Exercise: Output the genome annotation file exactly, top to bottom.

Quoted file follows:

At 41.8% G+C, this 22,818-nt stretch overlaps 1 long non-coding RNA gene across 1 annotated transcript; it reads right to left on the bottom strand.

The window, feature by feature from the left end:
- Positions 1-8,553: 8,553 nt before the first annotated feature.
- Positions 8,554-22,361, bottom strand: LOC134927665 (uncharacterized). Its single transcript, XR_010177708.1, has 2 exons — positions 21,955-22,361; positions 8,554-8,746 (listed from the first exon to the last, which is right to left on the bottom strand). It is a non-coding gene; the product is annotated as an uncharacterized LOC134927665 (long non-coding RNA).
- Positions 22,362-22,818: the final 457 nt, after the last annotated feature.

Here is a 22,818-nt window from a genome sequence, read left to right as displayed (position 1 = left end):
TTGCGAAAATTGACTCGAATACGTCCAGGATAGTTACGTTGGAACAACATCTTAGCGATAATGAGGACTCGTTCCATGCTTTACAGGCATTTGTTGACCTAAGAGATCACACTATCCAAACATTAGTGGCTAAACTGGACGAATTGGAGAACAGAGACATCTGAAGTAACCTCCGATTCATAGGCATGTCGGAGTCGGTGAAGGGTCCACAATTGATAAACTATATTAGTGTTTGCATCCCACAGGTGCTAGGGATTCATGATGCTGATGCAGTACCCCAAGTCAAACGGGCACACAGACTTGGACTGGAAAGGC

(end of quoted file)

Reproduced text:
At 41.8% G+C, this 22,818-nt stretch overlaps 1 long non-coding RNA gene across 1 annotated transcript; it reads right to left on the bottom strand.

The window, feature by feature from the left end:
- Positions 1-8,553: 8,553 nt before the first annotated feature.
- Positions 8,554-22,361, bottom strand: LOC134927665 (uncharacterized). Its single transcript, XR_010177708.1, has 2 exons — positions 21,955-22,361; positions 8,554-8,746 (listed from the first exon to the last, which is right to left on the bottom strand). It is a non-coding gene; the product is annotated as an uncharacterized LOC134927665 (long non-coding RNA).
- Positions 22,362-22,818: the final 457 nt, after the last annotated feature.

Here is a 22,818-nt window from a genome sequence, read left to right as displayed (position 1 = left end):
TTGCGAAAATTGACTCGAATACGTCCAGGATAGTTACGTTGGAACAACATCTTAGCGATAATGAGGACTCGTTCCATGCTTTACAGGCATTTGTTGACCTAAGAGATCACACTATCCAAACATTAGTGGCTAAACTGGACGAATTGGAGAACAGAGACATCTGAAGTAACCTCCGATTCATAGGCATGTCGGAGTCGGTGAAGGGTCCACAATTGATAAACTATATTAGTGTTTGCATCCCACAGGTGCTAGGGATTCATGATGCTGATGCAGTACCCCAAGTCAAACGGGCACACAGACTTGGACTGGAAAGGC